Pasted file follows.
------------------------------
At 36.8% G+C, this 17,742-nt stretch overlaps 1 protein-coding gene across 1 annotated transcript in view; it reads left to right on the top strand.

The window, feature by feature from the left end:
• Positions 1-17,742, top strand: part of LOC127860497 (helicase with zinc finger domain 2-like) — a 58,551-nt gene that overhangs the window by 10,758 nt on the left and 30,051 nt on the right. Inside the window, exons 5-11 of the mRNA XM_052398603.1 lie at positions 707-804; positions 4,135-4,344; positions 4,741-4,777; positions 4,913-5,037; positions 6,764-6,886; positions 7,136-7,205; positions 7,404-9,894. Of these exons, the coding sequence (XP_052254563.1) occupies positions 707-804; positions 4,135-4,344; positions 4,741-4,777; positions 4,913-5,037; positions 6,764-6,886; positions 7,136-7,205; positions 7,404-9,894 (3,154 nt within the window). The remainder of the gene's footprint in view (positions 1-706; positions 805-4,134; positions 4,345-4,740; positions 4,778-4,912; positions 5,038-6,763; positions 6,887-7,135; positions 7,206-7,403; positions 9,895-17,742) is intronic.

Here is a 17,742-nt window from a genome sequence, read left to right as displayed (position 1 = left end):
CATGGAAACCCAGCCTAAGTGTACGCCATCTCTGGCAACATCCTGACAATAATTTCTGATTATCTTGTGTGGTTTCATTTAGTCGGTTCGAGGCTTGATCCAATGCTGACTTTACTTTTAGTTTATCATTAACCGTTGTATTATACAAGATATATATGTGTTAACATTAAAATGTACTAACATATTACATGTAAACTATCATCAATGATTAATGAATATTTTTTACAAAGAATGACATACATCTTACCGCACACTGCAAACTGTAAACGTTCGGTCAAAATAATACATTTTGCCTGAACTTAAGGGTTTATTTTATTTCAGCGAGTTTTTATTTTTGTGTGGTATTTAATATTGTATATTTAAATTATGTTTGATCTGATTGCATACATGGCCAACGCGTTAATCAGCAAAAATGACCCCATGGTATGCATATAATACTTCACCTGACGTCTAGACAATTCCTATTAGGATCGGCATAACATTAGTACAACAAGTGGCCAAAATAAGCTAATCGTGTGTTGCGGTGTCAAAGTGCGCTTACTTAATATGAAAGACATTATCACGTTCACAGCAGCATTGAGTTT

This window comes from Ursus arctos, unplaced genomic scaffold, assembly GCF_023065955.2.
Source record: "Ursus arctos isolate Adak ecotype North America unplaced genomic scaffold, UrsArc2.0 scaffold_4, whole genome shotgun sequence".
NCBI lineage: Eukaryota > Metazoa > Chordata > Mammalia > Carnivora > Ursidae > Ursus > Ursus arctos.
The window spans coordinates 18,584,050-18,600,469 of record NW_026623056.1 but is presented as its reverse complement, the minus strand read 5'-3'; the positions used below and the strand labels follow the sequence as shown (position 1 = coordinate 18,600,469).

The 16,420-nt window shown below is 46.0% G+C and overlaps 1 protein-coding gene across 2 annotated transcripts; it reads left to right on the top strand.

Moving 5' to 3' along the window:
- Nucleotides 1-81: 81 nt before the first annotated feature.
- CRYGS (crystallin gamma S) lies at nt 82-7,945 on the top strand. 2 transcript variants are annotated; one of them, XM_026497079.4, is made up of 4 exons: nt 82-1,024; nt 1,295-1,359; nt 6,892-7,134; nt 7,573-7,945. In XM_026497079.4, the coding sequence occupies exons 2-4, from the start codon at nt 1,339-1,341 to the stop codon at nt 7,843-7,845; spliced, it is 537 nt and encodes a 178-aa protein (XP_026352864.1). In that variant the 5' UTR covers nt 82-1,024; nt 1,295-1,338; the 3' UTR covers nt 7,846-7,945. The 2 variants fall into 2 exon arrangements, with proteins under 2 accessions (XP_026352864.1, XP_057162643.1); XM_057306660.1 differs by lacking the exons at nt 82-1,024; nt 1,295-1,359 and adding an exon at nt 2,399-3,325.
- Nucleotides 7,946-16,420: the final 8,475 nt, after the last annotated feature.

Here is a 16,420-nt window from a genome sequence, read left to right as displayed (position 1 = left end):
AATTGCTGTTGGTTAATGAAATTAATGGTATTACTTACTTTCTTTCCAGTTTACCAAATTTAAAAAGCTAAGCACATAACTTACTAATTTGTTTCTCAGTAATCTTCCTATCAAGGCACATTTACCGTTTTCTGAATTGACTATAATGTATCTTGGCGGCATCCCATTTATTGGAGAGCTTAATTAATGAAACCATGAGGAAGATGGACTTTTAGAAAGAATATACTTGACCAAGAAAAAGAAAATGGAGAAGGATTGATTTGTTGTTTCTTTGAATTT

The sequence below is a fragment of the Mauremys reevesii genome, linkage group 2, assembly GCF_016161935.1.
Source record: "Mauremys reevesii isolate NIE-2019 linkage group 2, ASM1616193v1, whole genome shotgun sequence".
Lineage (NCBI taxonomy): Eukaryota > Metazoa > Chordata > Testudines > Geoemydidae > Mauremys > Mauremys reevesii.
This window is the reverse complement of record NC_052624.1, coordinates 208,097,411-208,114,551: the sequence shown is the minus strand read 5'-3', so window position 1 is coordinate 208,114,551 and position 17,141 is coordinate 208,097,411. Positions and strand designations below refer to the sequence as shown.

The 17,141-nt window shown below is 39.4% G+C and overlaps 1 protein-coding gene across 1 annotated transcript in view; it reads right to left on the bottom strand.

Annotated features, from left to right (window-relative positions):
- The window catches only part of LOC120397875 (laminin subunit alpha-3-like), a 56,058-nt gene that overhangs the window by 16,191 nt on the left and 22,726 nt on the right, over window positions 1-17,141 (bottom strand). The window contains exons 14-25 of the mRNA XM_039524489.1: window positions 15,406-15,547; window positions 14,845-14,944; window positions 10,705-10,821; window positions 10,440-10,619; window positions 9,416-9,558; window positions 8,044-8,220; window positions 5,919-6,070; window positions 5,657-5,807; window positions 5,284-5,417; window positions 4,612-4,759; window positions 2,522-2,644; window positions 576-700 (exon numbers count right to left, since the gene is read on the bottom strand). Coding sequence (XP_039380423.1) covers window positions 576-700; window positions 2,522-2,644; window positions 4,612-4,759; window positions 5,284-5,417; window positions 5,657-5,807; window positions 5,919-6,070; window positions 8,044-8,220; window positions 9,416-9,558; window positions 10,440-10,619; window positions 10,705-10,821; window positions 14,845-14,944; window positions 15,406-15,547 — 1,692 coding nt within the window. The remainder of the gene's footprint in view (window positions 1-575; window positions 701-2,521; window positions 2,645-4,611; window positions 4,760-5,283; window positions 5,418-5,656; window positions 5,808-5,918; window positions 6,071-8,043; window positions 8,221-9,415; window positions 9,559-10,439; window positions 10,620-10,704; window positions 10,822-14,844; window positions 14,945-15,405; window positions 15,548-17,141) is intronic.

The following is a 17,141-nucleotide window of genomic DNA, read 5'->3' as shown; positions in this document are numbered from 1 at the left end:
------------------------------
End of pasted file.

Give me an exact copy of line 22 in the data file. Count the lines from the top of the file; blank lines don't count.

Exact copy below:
Annotated features, from left to right (window-relative positions):